Study reveals changing patterns in globally important algae

Algae key to the ocean carbon cycle are scarce in equatorial waters

tiny algae called coccolithophores, this is Discosphaera tubifera

Tiny algae called coccolithophores play a major role in the global carbon cycle.

Globally important ocean algae called coccolithophores are mysteriously scarce in one of the most productive regions of the Atlantic Ocean, according to a new paper in Deep Sea Research I. A massive dataset has revealed patterns in the regions where coccolithophores live, illuminating the inner workings of the ocean carbon cycle.

“Understanding large-scale patterns helps us understand ocean productivity in the entire Atlantic basin,” said William Balch, a scientist at the Bigelow Laboratory for Ocean Sciences and the paper’s lead author. “Collecting this dataset has been a superhuman effort that has taken hundreds of days at sea and years of analysis.”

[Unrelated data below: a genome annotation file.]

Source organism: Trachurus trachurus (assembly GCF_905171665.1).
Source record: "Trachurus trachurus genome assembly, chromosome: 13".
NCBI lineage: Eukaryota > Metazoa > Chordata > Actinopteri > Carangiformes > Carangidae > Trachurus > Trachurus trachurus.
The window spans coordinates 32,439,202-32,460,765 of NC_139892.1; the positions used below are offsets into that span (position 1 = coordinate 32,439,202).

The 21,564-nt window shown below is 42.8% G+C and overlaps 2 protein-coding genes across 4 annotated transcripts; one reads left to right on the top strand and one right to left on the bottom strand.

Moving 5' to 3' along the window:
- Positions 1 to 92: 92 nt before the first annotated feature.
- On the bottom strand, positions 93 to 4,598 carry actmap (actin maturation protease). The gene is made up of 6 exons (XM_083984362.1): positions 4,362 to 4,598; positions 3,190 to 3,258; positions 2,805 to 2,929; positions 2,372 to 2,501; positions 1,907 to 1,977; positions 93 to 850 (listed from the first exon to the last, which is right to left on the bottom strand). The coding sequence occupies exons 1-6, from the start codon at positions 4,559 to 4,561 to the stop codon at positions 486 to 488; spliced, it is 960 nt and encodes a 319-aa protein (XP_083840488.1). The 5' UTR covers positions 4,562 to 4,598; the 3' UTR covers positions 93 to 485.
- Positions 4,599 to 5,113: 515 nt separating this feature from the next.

The researchers found that coccolithophores both struggle and thrive in unexpected places throughout the Atlantic Ocean. They are most abundant in subpolar and temperate waters and surprisingly scarce around the equator, where an abundance of nutrients and sunlight create one of the most biologically productive regions of the global ocean.

The team also discovered that some coccolithophore species thrive deep below the surface near the farthest reaches of sunlight — within or just above an ocean layer called “Sub-Antarctic mode water.” This distinct feature flows north from the Southern Ocean and provides nutrients to much of the global ocean, including the Northern Hemisphere. Balch suspects that booming coccolithophore populations in the Southern Ocean are depleting the water layer’s nutrient supply and altering its chemistry — potentially making the water inhospitable to coccolithophores by the time it reaches the equator.

“Sub-Antarctic mode water exerts a staggering level of control on much of the global ocean,” Balch said. “If coccolithophores are changing its essential properties, they could be influencing which species grow in food webs as far away as the equator or even in the Northern Hemisphere.”

The research is funded in part by NSF’s Division of Ocean Sciences.

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